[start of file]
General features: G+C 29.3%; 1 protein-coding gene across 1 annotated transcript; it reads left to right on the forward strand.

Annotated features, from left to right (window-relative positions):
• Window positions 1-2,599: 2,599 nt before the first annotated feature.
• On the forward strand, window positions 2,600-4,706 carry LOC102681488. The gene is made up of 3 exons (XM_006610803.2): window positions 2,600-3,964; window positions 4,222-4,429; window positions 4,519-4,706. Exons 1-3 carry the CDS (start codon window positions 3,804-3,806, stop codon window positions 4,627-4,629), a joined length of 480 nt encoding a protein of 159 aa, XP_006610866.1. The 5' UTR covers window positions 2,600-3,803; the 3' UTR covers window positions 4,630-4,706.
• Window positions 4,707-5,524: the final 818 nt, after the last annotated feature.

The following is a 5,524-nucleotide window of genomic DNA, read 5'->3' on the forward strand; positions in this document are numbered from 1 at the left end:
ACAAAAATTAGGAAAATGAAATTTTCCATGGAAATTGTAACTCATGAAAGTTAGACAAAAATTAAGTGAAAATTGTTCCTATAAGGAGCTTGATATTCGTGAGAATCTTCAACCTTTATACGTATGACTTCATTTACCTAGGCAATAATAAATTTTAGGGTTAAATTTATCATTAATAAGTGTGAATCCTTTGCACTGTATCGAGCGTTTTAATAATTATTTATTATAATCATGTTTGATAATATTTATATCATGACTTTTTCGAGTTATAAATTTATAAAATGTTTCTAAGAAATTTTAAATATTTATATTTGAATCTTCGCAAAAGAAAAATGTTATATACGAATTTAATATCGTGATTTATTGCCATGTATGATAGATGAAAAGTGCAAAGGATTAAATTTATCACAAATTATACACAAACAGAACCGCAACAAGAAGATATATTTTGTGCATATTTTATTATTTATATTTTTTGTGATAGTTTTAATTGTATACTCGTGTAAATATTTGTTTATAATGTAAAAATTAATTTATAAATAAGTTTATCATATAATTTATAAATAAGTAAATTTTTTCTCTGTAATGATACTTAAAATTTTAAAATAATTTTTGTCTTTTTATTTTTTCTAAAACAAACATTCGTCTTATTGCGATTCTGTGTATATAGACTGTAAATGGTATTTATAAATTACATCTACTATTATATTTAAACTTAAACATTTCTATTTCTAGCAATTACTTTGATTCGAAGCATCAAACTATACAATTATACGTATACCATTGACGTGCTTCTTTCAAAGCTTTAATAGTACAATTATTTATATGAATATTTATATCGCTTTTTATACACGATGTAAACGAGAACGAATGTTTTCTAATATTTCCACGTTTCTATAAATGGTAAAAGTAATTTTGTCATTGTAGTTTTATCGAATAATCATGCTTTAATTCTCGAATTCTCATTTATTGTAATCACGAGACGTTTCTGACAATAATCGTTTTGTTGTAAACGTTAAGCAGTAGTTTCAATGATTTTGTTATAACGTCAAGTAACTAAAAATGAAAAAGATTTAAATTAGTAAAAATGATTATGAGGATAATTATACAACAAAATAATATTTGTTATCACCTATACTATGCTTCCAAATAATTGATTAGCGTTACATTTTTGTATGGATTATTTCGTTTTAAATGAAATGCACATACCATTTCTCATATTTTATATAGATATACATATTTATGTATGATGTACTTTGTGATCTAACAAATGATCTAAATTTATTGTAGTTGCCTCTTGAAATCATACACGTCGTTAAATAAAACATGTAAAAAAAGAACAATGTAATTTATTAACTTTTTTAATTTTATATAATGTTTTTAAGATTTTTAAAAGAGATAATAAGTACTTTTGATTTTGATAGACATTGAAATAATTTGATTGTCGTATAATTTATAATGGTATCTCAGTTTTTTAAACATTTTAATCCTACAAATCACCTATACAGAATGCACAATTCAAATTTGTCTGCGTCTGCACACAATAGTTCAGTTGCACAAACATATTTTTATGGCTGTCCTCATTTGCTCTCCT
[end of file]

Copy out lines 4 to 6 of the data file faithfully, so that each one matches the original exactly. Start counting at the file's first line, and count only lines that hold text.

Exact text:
• On the forward strand, window positions 2,600-4,706 carry LOC102681488. The gene is made up of 3 exons (XM_006610803.2): window positions 2,600-3,964; window positions 4,222-4,429; window positions 4,519-4,706. Exons 1-3 carry the CDS (start codon window positions 3,804-3,806, stop codon window positions 4,627-4,629), a joined length of 480 nt encoding a protein of 159 aa, XP_006610866.1. The 5' UTR covers window positions 2,600-3,803; the 3' UTR covers window positions 4,630-4,706.
• Window positions 4,707-5,524: the final 818 nt, after the last annotated feature.

The following is a 5,524-nucleotide window of genomic DNA, read 5'->3' on the forward strand; positions in this document are numbered from 1 at the left end: